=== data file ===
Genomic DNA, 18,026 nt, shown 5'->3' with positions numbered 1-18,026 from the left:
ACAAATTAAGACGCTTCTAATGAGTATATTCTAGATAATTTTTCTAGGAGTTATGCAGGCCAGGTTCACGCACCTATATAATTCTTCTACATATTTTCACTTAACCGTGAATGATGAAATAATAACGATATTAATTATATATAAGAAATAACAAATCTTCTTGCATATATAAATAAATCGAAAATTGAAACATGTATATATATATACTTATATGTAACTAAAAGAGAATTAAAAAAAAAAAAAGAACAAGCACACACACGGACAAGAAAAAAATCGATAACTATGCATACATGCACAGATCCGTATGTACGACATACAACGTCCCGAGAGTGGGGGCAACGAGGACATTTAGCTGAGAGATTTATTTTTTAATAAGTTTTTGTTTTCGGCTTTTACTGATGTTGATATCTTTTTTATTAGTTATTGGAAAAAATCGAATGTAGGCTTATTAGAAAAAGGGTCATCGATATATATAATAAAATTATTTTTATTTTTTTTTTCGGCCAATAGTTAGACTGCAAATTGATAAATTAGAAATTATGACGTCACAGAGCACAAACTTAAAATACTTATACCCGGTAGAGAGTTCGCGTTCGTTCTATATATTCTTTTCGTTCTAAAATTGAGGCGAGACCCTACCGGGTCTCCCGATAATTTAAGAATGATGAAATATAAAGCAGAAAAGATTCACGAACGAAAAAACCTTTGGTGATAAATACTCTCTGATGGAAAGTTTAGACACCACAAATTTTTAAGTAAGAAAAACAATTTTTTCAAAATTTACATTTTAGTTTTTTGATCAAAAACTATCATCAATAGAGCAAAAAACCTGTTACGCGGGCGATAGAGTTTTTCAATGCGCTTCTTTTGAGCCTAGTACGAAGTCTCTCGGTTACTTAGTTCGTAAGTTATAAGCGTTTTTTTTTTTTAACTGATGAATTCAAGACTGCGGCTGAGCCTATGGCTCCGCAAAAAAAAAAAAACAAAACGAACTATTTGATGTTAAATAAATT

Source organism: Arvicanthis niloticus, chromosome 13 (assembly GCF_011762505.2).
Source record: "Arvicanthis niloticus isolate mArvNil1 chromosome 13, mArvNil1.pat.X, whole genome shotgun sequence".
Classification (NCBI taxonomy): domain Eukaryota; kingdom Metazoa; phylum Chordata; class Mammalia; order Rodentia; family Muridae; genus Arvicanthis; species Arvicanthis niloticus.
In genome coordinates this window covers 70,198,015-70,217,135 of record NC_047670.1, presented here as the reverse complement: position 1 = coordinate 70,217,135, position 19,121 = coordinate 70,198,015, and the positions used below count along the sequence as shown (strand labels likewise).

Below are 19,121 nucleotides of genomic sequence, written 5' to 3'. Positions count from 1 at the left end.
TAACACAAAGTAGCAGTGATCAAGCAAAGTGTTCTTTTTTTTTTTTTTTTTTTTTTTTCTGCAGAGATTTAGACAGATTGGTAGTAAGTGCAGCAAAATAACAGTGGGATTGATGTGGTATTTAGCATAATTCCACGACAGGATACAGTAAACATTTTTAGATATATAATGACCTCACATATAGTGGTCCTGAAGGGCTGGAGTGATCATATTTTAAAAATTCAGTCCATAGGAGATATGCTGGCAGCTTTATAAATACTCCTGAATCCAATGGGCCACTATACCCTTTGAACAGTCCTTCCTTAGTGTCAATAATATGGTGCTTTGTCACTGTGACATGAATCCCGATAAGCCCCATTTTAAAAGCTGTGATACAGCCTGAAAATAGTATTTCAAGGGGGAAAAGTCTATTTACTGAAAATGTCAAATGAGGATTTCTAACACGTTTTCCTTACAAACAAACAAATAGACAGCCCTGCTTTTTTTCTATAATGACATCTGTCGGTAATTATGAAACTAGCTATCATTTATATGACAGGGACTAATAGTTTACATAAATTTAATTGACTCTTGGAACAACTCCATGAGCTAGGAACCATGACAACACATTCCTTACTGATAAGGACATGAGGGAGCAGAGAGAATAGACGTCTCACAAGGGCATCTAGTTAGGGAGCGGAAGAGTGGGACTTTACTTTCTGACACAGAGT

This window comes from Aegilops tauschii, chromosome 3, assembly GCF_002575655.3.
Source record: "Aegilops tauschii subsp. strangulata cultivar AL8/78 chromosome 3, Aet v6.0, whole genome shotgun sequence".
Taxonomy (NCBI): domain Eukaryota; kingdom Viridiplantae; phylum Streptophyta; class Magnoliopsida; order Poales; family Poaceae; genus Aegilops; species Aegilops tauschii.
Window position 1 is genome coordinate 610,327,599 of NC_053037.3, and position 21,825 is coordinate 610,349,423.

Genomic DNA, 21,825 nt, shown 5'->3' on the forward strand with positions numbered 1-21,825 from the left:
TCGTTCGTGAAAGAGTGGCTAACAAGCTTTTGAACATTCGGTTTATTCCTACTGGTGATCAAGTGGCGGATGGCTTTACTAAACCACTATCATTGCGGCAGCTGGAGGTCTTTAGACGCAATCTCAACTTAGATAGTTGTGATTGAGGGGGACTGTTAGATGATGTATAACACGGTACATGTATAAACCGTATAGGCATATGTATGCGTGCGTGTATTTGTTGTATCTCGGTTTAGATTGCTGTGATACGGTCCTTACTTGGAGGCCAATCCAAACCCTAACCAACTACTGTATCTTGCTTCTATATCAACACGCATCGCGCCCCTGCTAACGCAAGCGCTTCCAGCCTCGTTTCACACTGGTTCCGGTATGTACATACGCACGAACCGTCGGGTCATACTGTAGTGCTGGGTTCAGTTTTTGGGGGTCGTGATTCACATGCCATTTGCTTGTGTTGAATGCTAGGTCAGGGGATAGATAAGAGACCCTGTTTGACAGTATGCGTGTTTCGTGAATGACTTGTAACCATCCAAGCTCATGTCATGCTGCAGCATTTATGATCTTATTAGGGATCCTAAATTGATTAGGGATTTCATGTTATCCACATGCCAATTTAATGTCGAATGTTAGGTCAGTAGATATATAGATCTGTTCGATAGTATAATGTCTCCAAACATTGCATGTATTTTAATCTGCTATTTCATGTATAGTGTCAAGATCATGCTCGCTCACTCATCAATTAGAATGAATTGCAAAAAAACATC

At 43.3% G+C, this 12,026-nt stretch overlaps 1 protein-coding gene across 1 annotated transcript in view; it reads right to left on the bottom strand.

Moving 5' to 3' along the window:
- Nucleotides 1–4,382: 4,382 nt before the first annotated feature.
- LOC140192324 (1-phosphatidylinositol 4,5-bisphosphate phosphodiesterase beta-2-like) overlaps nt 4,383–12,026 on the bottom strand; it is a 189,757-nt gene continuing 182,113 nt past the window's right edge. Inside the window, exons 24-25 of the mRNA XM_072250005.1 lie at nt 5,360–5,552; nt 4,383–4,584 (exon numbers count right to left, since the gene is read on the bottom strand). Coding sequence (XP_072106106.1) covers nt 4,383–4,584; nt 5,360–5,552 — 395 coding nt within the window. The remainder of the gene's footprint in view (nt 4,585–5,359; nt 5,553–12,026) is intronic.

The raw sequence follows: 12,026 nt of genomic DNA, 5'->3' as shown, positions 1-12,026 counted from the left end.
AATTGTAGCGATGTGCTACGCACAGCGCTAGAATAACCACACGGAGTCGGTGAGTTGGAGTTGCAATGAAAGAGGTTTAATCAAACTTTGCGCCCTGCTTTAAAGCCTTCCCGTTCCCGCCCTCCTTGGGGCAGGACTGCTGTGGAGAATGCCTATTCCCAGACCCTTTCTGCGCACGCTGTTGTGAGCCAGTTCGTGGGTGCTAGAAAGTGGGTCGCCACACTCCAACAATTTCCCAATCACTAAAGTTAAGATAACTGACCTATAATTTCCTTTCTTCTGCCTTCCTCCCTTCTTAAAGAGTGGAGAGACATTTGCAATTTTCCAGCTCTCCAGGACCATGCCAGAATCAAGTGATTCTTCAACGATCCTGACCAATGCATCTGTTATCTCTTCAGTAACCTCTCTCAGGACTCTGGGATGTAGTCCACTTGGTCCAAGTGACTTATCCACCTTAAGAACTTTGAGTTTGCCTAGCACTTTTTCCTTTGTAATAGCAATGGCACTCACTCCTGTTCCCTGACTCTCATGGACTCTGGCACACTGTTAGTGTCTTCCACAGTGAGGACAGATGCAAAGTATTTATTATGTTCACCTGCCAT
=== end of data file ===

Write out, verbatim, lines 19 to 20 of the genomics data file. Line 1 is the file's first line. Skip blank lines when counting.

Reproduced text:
The raw sequence follows: 12,026 nt of genomic DNA, 5'->3' as shown, positions 1-12,026 counted from the left end.
AATTGTAGCGATGTGCTACGCACAGCGCTAGAATAACCACACGGAGTCGGTGAGTTGGAGTTGCAATGAAAGAGGTTTAATCAAACTTTGCGCCCTGCTTTAAAGCCTTCCCGTTCCCGCCCTCCTTGGGGCAGGACTGCTGTGGAGAATGCCTATTCCCAGACCCTTTCTGCGCACGCTGTTGTGAGCCAGTTCGTGGGTGCTAGAAAGTGGGTCGCCACACTCCAACAATTTCCCAATCACTAAAGTTAAGATAACTGACCTATAATTTCCTTTCTTCTGCCTTCCTCCCTTCTTAAAGAGTGGAGAGACATTTGCAATTTTCCAGCTCTCCAGGACCATGCCAGAATCAAGTGATTCTTCAACGATCCTGACCAATGCATCTGTTATCTCTTCAGTAACCTCTCTCAGGACTCTGGGATGTAGTCCACTTGGTCCAAGTGACTTATCCACCTTAAGAACTTTGAGTTTGCCTAGCACTTTTTCCTTTGTAATAGCAATGGCACTCACTCCTGTTCCCTGACTCTCATGGACTCTGGCACACTGTTAGTGTCTTCCACAGTGAGGACAGATGCAAAGTATTTATTATGTTCACCTGCCAT